I wanted to take a quick break from our tour of the third edition of Emerging to discuss how to teach the current controversy between Apple and the FBI. As I write this post, the standoff between the two continues, with the FBI attempting to force Apple into helping them to gain access to the iPhone belonging to Syed Rizwan Farook, whose shooting spree killed over a dozen people in San Benardino, and Apple resolutely refusing to cooperate.
To provide students some background on the issues involved, you might ask them to read the letter from Apple CEO Tim Cook, which stakes out Apple’s position and its perception of what’s at stake, as well as the statement from FBI Director James Comey, which presents the FBI’s position on the matter. These two documents are useful texts for analysis in and of themselves, played out as they are on national media stages. And it’s also useful for students to consider the ways in which the specific positions of each side have been managed, marketed, repackaged, and flattened into simplistic questions of privacy and security.
Emerging does offer a fantastic reading to help students explore this issue: Peter Singer’s “Visible Man; Ethics in a World without Secrets.” Singer’s essay has a bit of theoretical weight to it, opening with Bentham’s notion of the Panopticon and invoking the concept of “sousveillance” as well. At the heart of Singer’s essay, though, is the question of privacy in relation to changing technology and questions of security—the very questions at the heart of the Apple v. FBI debate. For Singer, the solution to some of these issues is for the watched to watch the watchers. WikiLeaks is his example in that case. And while that probably isn’t a solution in this current case, Singer’s thinking nevertheless foregrounds these vital issues and offers students tools to think through the complexities.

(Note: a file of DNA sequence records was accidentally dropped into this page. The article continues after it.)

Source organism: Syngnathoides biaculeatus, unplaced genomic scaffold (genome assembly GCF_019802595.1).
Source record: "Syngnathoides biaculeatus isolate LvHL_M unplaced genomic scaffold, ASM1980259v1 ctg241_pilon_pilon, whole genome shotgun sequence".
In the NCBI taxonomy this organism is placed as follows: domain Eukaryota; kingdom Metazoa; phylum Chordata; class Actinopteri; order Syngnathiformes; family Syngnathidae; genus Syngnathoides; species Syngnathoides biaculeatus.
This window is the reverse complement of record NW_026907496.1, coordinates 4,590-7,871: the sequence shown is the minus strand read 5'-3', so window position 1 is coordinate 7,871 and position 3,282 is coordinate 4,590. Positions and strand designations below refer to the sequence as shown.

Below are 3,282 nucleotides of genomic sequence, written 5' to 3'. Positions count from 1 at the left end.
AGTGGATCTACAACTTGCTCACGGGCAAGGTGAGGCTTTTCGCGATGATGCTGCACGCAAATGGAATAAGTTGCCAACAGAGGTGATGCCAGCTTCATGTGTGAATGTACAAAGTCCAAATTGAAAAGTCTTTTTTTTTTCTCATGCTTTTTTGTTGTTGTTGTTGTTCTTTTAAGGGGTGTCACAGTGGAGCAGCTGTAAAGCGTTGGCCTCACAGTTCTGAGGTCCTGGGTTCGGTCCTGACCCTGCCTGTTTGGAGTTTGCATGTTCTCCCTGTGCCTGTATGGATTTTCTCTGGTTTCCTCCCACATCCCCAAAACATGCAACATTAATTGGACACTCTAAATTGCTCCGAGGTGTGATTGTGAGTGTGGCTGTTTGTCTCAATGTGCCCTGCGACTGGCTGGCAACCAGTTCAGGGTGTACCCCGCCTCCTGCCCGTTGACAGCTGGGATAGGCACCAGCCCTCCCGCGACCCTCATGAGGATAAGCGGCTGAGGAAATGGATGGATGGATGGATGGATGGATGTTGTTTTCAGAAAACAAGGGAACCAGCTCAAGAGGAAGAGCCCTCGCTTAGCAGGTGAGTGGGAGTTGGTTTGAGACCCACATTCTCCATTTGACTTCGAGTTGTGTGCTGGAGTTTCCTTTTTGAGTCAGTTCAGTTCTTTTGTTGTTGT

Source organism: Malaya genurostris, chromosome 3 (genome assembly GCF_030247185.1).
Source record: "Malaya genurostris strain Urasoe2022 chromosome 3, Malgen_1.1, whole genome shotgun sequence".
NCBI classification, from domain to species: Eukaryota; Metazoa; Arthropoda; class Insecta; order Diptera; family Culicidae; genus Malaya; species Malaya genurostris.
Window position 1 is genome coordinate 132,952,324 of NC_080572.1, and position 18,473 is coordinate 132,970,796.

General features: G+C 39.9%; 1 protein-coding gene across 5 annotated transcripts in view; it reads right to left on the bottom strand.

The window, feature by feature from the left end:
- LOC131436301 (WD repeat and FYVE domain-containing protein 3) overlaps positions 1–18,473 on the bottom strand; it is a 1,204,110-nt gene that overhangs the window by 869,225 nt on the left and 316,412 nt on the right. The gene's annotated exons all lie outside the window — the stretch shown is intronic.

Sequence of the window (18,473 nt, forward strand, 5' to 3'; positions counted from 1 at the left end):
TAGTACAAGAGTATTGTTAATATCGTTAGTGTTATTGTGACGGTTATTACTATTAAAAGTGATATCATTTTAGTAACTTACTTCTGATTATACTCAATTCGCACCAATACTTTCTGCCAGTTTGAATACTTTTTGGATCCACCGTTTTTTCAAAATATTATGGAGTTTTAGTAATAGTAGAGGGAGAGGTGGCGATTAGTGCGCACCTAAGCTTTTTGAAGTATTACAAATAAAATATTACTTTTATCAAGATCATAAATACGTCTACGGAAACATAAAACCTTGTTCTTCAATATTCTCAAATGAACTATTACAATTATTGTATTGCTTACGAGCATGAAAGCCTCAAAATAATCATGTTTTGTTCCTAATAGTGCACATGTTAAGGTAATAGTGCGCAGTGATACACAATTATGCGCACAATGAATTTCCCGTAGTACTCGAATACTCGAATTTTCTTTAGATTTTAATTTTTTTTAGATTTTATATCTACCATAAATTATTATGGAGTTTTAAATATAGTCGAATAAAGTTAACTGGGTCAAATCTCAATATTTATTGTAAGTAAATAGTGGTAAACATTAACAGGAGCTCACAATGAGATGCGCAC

Give it a try. I think you’ll find it works great.
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